In Bram Stoker’s Dracula, Chapter V explores letters between Lucy and Mina discussing Lucy’s multiple proposals and their respective relationships. Notions of polyamory and twisted gender hierarchies can be analyzed here to illuminate Lucy’s influence on men. However, when considering the context of its time Lucy must still abide by gender roles of obedience thus making letter writing a safe alternative for women to be their most authentic selves.
The opening of this passage poses a question: “why are men so noble when we women are so little worthy of them?” (Stoker 67). Lucy questioning her virtues and character for rejecting her suitor’s proposals follows the gender norms of its time. During the fin-de-siecle, the “New Woman” emerged as a controversial term designating women’s expansion into the public sphere as they grew more visible and mobile. Lucy balances a fine line teetering between behaving within the confines of society’s gender roles and depicting traits of the “New Woman.” The following sentence after Lucy’s initial question displays Lucy’s awareness of utilizing her femininity to her advantage. She questions her intentions for ridiculing a “great-hearted, true gentleman” highlighting Lucy’s divided mindset when it comes to men (Stoker 67). She acknowledges a level of superiority by making fun of the suitor, but she also stops herself and compliments him. She does not allow herself to go “too far” in questioning gender roles and regresses to her expected “womanly” behavior where she must be beneath men.
Lucy hints at ideas of polyamorous love as a solution to multiple proposals. Lucy questions, “Why can’t they let a girl marry three men, or as many as want her, and save all this trouble? But this is heresy, and I must not say it” (Stoker 67). An open marriage would not have been perceived in a positive light as it would allude to notions of promiscuity or perversion. Lucy understands this question is not appropriate for a woman to hold as it goes against the values of obedience, purity, and chastity. She must not say it aloud, but she is allowed to gossip about it within the confines of epistolography. Her suitor, Dr. Seward, repeatedly addresses Lucy as a little girl highlighting the gender hierarchy imposed while simultaneously belittling her character. Dr. Seward makes it clear that her rejection has not shamed or crushed him, instead, he goes out of his way to guilt Lucy into giving him a goodbye kiss. He plays the gentlemanly role well in complimenting his rival for having successfully won Lucy’s heart. He does it so well that Lucy feels guilty and questions herself for behaving like a flirt. Dr. Sewards asks “Won’t you give me one kiss? It’ll be something to keep off the darkness now and then,” insinuating he is worthy of recompense for her rejection (Stoker 67). Guilting Lucy into a sexual act is not consent and further reiterates the power men hold over women to satisfy their egos.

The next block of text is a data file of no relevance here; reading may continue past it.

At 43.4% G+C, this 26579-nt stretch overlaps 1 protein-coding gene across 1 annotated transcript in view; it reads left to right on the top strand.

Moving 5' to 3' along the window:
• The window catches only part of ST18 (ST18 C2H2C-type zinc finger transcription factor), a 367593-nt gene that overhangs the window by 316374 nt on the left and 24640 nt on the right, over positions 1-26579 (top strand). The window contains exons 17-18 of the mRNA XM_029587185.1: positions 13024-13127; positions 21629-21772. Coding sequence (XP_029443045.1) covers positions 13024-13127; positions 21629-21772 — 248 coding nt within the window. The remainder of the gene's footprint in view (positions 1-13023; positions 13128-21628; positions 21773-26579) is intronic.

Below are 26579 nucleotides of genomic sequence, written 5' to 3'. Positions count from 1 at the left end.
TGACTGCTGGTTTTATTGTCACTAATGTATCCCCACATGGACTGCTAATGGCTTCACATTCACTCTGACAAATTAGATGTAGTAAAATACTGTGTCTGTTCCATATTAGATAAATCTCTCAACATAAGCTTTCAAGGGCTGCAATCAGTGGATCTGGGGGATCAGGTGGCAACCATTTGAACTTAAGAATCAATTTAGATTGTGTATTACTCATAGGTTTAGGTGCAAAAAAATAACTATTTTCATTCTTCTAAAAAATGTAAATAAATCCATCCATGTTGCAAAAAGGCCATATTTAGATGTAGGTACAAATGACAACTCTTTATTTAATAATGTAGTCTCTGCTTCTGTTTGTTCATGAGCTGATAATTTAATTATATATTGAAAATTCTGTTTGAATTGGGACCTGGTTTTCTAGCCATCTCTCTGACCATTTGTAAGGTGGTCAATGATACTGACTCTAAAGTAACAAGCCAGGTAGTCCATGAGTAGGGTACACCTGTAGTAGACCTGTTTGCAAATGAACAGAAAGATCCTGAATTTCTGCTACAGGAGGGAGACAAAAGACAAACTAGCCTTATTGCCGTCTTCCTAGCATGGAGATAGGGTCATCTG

Although Lucy displays examples of behaving in accord with gender norms, however, her exceptional beauty affords her the privilege to, at the very least, write about men in a degrading manner. Letter writing allows Lucy and Mina to be honest about their feelings about men and encourages questioning gender roles.